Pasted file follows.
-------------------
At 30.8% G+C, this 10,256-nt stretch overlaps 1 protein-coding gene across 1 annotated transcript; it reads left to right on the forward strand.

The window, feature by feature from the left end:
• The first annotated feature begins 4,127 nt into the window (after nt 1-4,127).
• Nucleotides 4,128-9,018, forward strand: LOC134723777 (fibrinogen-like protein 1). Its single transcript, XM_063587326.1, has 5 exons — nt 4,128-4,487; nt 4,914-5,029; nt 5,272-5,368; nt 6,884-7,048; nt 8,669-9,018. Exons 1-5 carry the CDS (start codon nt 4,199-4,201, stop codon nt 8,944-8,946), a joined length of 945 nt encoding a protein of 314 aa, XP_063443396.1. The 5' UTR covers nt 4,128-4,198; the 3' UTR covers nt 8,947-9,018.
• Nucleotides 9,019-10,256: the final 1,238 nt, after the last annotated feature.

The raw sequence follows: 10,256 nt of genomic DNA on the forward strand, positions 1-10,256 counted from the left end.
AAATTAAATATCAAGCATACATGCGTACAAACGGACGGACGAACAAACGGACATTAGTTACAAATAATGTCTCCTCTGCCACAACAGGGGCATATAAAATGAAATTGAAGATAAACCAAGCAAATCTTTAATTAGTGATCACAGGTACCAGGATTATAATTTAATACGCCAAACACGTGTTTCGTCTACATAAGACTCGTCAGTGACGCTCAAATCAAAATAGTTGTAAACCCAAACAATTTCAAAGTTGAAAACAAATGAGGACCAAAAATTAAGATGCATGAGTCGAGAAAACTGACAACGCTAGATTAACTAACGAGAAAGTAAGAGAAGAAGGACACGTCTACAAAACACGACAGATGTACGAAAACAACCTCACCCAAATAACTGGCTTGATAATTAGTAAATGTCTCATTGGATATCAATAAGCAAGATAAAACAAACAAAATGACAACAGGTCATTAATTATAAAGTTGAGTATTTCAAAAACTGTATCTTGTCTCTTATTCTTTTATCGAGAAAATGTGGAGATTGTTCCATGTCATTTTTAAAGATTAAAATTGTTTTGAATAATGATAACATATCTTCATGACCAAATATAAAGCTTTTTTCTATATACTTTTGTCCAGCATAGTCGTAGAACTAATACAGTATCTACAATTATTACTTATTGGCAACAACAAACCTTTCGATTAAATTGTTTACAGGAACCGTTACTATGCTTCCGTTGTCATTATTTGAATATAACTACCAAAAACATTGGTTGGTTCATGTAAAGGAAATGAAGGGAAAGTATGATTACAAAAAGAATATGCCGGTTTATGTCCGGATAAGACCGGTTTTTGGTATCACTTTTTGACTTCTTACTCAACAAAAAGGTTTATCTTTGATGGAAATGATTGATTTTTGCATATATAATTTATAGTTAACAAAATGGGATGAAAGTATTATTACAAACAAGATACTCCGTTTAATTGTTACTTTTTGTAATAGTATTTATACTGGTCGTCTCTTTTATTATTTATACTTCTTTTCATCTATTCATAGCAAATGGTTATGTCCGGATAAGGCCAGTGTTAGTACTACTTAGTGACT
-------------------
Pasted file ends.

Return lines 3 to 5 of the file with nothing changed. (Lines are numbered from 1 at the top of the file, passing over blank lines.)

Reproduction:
• The first annotated feature begins 4,127 nt into the window (after nt 1-4,127).
• Nucleotides 4,128-9,018, forward strand: LOC134723777 (fibrinogen-like protein 1). Its single transcript, XM_063587326.1, has 5 exons — nt 4,128-4,487; nt 4,914-5,029; nt 5,272-5,368; nt 6,884-7,048; nt 8,669-9,018. Exons 1-5 carry the CDS (start codon nt 4,199-4,201, stop codon nt 8,944-8,946), a joined length of 945 nt encoding a protein of 314 aa, XP_063443396.1. The 5' UTR covers nt 4,128-4,198; the 3' UTR covers nt 8,947-9,018.
• Nucleotides 9,019-10,256: the final 1,238 nt, after the last annotated feature.